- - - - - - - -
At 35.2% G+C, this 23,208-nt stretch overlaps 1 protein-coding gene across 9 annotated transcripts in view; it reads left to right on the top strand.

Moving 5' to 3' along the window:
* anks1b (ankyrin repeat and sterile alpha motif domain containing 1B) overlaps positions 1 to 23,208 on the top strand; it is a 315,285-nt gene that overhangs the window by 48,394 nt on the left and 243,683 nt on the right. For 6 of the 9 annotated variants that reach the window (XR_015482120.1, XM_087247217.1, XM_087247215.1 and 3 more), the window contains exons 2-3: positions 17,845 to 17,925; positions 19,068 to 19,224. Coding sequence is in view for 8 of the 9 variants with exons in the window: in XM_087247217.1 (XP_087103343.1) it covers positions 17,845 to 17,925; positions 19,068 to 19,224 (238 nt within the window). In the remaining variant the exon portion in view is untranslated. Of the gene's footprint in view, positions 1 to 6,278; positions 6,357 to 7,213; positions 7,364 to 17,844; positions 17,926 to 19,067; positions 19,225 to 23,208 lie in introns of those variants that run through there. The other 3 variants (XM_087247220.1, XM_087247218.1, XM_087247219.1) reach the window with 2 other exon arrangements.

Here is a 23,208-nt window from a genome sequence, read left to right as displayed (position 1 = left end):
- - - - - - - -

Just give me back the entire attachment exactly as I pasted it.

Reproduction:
At 35.2% G+C, this 23,208-nt stretch overlaps 1 protein-coding gene across 9 annotated transcripts in view; it reads left to right on the top strand.

Moving 5' to 3' along the window:
* anks1b (ankyrin repeat and sterile alpha motif domain containing 1B) overlaps positions 1 to 23,208 on the top strand; it is a 315,285-nt gene that overhangs the window by 48,394 nt on the left and 243,683 nt on the right. For 6 of the 9 annotated variants that reach the window (XR_015482120.1, XM_087247217.1, XM_087247215.1 and 3 more), the window contains exons 2-3: positions 17,845 to 17,925; positions 19,068 to 19,224. Coding sequence is in view for 8 of the 9 variants with exons in the window: in XM_087247217.1 (XP_087103343.1) it covers positions 17,845 to 17,925; positions 19,068 to 19,224 (238 nt within the window). In the remaining variant the exon portion in view is untranslated. Of the gene's footprint in view, positions 1 to 6,278; positions 6,357 to 7,213; positions 7,364 to 17,844; positions 17,926 to 19,067; positions 19,225 to 23,208 lie in introns of those variants that run through there. The other 3 variants (XM_087247220.1, XM_087247218.1, XM_087247219.1) reach the window with 2 other exon arrangements.

Here is a 23,208-nt window from a genome sequence, read left to right as displayed (position 1 = left end):